Posts Tagged ‘C&O No. 2700’

Dennison Museum to Unveil Restored Locomotive

October 21, 2017

The Dennison Railroad Depot Museum will conduct an “unveiling party” on Nov. 3 of its recently restored Chespeake & Ohio steam locomotive No. 2700.

The event will begin at 1o a.m. at the museum, which is housed in a former Pennsylvania Railroad passenger station on the Pittsburgh-St. Louis mainline.

The cosmetic restoration used more than 320 parts that were recreated by Jason Johnson of Gemini Industrial to complete the restoration.

Prior to restoration, No. 2700 had one of the most vandalized steam locomotives in the county and been stripped of many of its parts.

The engine sits on the east end of the Dennison Depot, which has been designated a National Historic Landmark as the best example left in the country of a World War II Servicemen’s Canteen Site.

Those who join the 2700 Club Membership Program for $27 will help ensure the upkeep of the engine. Members will receive a print of the engine.

Restoration to Begin on C&O 2700

September 12, 2017

Cosmetic restoration work is set to get underway on former Chesapeake & Ohio 2-8-4 Kanawha-type No. 2700, which is currently housed at the east end of the Dennison Railroad Depot Museum.

It has been in Dennison since August 1997 and the restoration work will be done on site.

Museum Director Wendy Zucal said the work will cost an estimated $150,000 and be completed late this fall.

Funding is coming from the Ohio Department of Transportation local Enhancement project with matching contributions from Dennison, the Reeves Foundation, the Harold C. and Marjorie Q. Rosenberry Foundation, the Leggitt Foundation, the Doris and Floyd Kimble Foundation, the Tom E. Dailey Foundation, the Brach Foundation, the Tuscarawas County Community Foundation and Wendy’s.

The work will be done by Gemini Industrial Machines of Dover, which is owned by Jason Johnson.

The museum said in a new release the work will include sandblasting and painting the locomotive to its original livery. Several missing parts will be recreated.

Zucal said the locomotive has been stripped of its gauges, valves, name plates, driving rods, windows, bell and whistle.

“There were many obstacles in the road challenging the completion of this project,” Zucal said. “The Depot restoration had to be completed first, funding had to be raised twice and ownership had to be proven twice. Although it has taken far longer than ever anticipated, the community and museum have shown tremendous tenacity to keep the engine restoration on track.”

No. 2700 was one of 90 locomotives in its class built in the World War II era with 20 built by Lima Locomotive Works and 70 constructed by American Locomotive Company.

No. 2700 was built by Alco in 1943 in Schenectady, New York.

Dennison Museum Seeking Funds for Cosmetic Restoration of C&O Steam Locomotive No. 2700

April 21, 2015

A fundraising drive has been established with the goal of raising $20,000 to pay for a cosmetic restoration of Chesapeake & Ohio 2-8-4 Kanawha Class No. 2700 at the Dennison Railroad Depot Museum.

The restoration project is part of a Transportation Enhancement Local Project sponsored by the Ohio Department of Transportation.

ODOT is administering 80 percent of the funding provided by the federal government. The museum must match the remaining 20 percent of the project.

After the funds have been secured, the restoration work will go out for bid. Museum officials hope to have the work completed by 2016.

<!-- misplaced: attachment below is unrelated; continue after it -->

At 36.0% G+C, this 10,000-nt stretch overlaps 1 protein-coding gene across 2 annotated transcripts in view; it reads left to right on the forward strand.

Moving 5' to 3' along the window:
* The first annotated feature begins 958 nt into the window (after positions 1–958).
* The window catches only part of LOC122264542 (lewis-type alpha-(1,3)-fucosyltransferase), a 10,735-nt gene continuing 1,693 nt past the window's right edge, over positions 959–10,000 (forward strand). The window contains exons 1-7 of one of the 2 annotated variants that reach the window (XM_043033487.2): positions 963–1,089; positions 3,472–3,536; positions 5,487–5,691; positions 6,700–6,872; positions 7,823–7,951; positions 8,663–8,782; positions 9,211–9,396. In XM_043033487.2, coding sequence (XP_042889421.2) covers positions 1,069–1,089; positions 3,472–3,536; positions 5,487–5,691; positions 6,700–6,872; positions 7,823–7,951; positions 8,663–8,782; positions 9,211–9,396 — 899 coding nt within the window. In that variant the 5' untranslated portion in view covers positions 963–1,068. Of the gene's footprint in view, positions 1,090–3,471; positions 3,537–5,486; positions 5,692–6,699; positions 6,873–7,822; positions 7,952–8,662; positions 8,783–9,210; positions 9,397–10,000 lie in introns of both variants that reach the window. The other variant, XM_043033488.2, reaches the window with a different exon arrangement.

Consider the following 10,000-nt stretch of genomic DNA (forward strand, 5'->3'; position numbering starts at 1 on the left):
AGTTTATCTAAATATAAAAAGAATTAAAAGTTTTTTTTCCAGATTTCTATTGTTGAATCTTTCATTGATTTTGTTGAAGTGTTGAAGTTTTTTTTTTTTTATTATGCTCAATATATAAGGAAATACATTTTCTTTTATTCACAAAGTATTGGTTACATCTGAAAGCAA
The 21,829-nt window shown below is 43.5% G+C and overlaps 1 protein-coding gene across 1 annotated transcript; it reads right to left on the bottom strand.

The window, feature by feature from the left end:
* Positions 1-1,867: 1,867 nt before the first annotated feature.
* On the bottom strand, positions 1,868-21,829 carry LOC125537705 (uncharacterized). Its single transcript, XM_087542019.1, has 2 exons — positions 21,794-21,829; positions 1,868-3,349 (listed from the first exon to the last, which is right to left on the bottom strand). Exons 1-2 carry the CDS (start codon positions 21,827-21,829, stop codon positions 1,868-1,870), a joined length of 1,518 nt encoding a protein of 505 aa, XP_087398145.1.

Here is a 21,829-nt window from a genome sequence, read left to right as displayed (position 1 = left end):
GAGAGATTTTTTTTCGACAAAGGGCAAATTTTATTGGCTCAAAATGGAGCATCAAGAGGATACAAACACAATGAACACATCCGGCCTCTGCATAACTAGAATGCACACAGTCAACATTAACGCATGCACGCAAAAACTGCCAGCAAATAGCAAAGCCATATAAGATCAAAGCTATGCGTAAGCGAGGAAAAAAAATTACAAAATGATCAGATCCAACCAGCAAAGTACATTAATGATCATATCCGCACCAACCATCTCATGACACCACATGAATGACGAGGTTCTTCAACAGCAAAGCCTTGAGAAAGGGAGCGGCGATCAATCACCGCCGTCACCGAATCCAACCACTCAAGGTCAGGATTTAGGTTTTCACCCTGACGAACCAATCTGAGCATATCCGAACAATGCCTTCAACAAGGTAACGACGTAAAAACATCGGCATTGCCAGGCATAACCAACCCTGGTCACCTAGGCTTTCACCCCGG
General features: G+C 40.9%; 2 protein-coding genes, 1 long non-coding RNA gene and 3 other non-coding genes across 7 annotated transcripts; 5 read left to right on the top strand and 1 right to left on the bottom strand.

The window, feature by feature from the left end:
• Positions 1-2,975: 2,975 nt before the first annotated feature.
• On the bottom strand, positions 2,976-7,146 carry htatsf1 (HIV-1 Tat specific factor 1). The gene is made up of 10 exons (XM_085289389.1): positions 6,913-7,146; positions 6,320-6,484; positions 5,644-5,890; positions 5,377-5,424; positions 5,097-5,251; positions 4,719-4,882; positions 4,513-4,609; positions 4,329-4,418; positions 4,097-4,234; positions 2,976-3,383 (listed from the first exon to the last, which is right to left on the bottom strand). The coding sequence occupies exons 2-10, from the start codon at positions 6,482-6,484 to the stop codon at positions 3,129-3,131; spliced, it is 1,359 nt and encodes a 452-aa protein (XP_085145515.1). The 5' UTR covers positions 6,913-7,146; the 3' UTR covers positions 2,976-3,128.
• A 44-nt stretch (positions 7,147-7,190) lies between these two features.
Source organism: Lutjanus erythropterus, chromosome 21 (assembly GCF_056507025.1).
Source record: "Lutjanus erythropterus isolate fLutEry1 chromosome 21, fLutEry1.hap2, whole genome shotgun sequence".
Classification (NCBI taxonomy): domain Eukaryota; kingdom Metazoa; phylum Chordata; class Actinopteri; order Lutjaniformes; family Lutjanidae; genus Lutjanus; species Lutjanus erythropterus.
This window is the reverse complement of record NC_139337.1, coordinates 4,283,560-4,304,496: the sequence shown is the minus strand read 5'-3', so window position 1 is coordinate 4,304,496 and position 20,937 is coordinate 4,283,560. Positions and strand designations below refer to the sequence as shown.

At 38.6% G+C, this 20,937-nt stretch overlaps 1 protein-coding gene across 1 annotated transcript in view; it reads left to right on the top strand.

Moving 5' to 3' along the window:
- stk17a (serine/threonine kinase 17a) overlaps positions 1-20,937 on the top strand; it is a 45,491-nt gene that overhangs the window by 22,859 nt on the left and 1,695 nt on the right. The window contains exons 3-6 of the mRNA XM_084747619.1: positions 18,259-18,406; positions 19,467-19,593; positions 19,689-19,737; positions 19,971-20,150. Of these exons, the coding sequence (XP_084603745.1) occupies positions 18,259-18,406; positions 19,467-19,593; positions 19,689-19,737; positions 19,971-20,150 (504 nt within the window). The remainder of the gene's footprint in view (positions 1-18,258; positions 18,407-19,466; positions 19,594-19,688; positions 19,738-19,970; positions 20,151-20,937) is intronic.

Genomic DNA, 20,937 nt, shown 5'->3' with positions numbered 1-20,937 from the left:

Built in 1943, the 2700 is in poor condition and has been stripped of most of its components.

“It is important to have a steam engine of this size on site in order for visitors – especially children, to understand the industrial power the railroad symbolized that not only built our nation, but helped win the war,” said museum Director Wendy Zucal. “This particular engine, built in the early 1940s, was a typical engine used during World War II. It was the first in a series of Kanawha-Class engines built for the C&O and is one of the few left today.”

For more information on the “Save Steam Engine No. 2700” campaign, go to fundly.com.

C&O Steam Locomotive To Stay in Dennison

September 24, 2009

A Tuscarawas County judge has ruled that a former Chesapeake & Ohio steam locomotive will remain where it is in Dennison. Judge Edward O’Farrell determined that the Dennison Railroad Depot Museum has clear title to No. 2700, a Kanawha type locomotive that was built in the 1940s.

The ruling came in a dispute with Nick Kallas, executive director of the Illinois Railway Museum, who purchased No. 2700, but never took possession of it. At the time, the locomotive was located on Timken Company property in Canton. Timken took possession of the locomotive after the Wheeling & Lake Erie Railway announced plans to reconfigure its tracks in that area. Timken based its action on the locomotive being abandoned property.

Timken offered the locomotive to the Dennison museum with the stipulation that if the museum refused the offer the locomotive would be scrapped. The museum and Timken sent certified letters to Kallas informing him of their intentions, but he never responded. The C&O steamer has been in Dennison for the past 10 years.

The Dennison museum, which is housed in a former Pennsylvania Railroad passenger depot, has received a grant to fund restoration work on No. 2700, which will remain at the museum on static display. That work is expected to begin next year.

In an interview with the Times-Reporter of New Philadelphia, museum executive director Wendy Zucal said the museum is glad that the locomotive will remain there. “We plan to put it in a place of honor as a showcase at the east end of Dennison,” she said.